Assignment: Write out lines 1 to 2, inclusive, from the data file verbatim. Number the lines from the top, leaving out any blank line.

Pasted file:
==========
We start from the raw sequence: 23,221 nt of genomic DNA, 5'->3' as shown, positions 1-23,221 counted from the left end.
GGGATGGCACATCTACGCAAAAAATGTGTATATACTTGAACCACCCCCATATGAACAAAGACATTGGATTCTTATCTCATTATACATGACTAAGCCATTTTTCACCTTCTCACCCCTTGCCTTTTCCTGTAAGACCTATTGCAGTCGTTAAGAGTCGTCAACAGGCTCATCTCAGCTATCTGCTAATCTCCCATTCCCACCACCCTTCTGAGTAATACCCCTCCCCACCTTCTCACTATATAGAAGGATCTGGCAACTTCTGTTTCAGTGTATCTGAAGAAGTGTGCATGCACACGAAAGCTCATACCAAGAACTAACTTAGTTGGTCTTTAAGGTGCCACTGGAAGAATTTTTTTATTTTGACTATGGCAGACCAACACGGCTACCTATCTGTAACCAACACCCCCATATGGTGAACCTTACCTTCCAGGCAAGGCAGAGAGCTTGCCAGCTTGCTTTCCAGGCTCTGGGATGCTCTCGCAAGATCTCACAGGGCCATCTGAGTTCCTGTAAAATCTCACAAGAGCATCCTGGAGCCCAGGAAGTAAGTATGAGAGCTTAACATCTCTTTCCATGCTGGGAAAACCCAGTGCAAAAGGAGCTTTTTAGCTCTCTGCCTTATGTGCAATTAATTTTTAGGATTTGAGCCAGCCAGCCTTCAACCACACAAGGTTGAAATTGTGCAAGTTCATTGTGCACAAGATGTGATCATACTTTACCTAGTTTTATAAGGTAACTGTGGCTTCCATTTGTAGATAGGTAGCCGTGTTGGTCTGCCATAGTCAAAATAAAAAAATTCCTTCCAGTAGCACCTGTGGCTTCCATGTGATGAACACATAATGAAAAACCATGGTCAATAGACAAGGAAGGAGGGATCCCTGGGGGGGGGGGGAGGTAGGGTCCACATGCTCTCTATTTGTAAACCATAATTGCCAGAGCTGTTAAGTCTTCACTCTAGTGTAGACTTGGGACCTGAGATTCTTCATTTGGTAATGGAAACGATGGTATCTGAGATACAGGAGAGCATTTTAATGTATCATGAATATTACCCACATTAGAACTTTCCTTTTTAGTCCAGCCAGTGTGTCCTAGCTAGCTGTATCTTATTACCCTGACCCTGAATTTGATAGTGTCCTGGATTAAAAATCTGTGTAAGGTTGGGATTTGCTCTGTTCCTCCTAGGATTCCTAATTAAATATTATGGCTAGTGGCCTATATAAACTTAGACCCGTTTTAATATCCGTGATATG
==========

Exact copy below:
We start from the raw sequence: 23,221 nt of genomic DNA, 5'->3' as shown, positions 1-23,221 counted from the left end.
GGGATGGCACATCTACGCAAAAAATGTGTATATACTTGAACCACCCCCATATGAACAAAGACATTGGATTCTTATCTCATTATACATGACTAAGCCATTTTTCACCTTCTCACCCCTTGCCTTTTCCTGTAAGACCTATTGCAGTCGTTAAGAGTCGTCAACAGGCTCATCTCAGCTATCTGCTAATCTCCCATTCCCACCACCCTTCTGAGTAATACCCCTCCCCACCTTCTCACTATATAGAAGGATCTGGCAACTTCTGTTTCAGTGTATCTGAAGAAGTGTGCATGCACACGAAAGCTCATACCAAGAACTAACTTAGTTGGTCTTTAAGGTGCCACTGGAAGAATTTTTTTATTTTGACTATGGCAGACCAACACGGCTACCTATCTGTAACCAACACCCCCATATGGTGAACCTTACCTTCCAGGCAAGGCAGAGAGCTTGCCAGCTTGCTTTCCAGGCTCTGGGATGCTCTCGCAAGATCTCACAGGGCCATCTGAGTTCCTGTAAAATCTCACAAGAGCATCCTGGAGCCCAGGAAGTAAGTATGAGAGCTTAACATCTCTTTCCATGCTGGGAAAACCCAGTGCAAAAGGAGCTTTTTAGCTCTCTGCCTTATGTGCAATTAATTTTTAGGATTTGAGCCAGCCAGCCTTCAACCACACAAGGTTGAAATTGTGCAAGTTCATTGTGCACAAGATGTGATCATACTTTACCTAGTTTTATAAGGTAACTGTGGCTTCCATTTGTAGATAGGTAGCCGTGTTGGTCTGCCATAGTCAAAATAAAAAAATTCCTTCCAGTAGCACCTGTGGCTTCCATGTGATGAACACATAATGAAAAACCATGGTCAATAGACAAGGAAGGAGGGATCCCTGGGGGGGGGGGGAGGTAGGGTCCACATGCTCTCTATTTGTAAACCATAATTGCCAGAGCTGTTAAGTCTTCACTCTAGTGTAGACTTGGGACCTGAGATTCTTCATTTGGTAATGGAAACGATGGTATCTGAGATACAGGAGAGCATTTTAATGTATCATGAATATTACCCACATTAGAACTTTCCTTTTTAGTCCAGCCAGTGTGTCCTAGCTAGCTGTATCTTATTACCCTGACCCTGAATTTGATAGTGTCCTGGATTAAAAATCTGTGTAAGGTTGGGATTTGCTCTGTTCCTCCTAGGATTCCTAATTAAATATTATGGCTAGTGGCCTATATAAACTTAGACCCGTTTTAATATCCGTGATATG